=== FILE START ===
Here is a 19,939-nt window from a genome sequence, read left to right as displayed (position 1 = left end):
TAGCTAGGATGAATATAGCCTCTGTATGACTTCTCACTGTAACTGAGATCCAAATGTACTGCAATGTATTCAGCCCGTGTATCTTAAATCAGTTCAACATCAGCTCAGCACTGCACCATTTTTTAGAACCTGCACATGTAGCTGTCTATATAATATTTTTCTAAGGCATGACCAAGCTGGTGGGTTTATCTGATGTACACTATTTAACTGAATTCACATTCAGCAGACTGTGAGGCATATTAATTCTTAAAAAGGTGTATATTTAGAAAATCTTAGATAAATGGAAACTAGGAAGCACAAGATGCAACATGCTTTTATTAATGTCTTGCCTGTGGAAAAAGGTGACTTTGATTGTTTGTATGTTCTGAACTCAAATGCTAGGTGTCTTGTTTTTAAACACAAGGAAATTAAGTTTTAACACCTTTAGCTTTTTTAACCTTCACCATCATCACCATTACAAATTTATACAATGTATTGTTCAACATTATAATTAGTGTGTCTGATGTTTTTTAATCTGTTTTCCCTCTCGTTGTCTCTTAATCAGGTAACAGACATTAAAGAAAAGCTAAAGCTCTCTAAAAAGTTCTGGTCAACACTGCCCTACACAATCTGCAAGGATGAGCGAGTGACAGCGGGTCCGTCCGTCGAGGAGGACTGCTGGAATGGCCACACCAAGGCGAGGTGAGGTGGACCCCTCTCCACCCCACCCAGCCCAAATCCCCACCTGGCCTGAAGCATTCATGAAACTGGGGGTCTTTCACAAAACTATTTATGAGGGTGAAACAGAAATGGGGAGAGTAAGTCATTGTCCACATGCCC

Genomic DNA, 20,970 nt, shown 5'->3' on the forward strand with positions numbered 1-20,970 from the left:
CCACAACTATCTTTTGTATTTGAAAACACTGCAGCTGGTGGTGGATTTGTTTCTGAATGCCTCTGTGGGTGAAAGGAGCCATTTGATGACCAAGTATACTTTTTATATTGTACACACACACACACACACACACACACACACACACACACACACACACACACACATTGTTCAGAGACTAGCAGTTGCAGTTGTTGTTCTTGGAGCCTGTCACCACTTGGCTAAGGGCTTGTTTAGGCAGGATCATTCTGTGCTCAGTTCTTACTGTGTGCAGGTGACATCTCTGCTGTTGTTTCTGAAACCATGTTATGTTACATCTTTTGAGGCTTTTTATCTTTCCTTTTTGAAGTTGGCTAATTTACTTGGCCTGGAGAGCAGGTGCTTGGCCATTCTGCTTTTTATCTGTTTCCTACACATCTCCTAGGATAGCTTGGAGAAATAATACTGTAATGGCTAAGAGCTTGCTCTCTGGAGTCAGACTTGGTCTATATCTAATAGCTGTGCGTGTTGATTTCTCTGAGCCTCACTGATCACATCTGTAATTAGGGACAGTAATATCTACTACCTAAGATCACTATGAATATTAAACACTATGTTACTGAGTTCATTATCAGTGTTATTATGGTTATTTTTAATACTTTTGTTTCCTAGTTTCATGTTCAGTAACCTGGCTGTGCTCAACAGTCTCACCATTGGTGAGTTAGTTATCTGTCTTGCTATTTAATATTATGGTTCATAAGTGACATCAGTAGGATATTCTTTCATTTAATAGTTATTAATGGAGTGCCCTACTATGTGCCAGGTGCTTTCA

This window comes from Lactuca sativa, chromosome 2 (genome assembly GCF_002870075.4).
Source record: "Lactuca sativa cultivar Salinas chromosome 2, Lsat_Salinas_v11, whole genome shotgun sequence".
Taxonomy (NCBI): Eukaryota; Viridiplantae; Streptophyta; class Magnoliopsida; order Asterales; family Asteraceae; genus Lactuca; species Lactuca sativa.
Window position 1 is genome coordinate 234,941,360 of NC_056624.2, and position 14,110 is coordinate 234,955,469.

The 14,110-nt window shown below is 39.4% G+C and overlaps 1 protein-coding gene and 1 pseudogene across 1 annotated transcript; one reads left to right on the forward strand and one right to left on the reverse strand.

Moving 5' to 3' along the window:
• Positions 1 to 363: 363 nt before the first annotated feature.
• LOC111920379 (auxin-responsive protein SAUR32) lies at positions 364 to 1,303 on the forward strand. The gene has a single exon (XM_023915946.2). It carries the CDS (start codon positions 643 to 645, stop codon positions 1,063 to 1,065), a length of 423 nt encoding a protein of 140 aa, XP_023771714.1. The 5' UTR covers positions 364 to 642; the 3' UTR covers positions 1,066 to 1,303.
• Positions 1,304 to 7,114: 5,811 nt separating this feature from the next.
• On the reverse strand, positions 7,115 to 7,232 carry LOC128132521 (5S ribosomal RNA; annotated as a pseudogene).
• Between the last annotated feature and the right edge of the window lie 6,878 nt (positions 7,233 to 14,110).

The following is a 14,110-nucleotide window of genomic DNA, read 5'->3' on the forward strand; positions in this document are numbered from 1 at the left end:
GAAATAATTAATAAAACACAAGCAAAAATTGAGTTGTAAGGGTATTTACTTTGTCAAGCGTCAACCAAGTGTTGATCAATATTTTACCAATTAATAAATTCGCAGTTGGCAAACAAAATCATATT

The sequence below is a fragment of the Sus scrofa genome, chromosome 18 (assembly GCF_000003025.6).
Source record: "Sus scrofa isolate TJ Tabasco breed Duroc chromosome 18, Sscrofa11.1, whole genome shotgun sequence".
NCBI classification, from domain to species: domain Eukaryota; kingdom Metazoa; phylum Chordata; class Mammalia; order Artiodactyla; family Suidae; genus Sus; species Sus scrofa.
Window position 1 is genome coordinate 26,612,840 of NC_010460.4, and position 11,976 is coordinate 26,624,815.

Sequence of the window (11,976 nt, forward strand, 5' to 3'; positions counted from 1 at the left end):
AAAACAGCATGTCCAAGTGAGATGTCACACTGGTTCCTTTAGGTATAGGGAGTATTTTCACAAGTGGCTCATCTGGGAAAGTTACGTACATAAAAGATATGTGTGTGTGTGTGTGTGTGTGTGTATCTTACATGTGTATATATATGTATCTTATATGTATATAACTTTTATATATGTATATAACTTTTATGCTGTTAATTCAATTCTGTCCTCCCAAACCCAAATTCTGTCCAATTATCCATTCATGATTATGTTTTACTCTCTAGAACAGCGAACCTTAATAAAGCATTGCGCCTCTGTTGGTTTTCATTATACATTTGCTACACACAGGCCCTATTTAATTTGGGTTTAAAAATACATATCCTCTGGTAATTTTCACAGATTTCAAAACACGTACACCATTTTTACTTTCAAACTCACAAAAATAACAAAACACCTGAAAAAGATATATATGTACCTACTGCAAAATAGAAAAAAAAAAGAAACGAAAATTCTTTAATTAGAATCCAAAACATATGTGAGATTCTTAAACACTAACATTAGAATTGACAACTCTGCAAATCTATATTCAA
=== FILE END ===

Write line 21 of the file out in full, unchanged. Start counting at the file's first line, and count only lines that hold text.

Window position 1 is genome coordinate 26,612,840 of NC_010460.4, and position 11,976 is coordinate 26,624,815.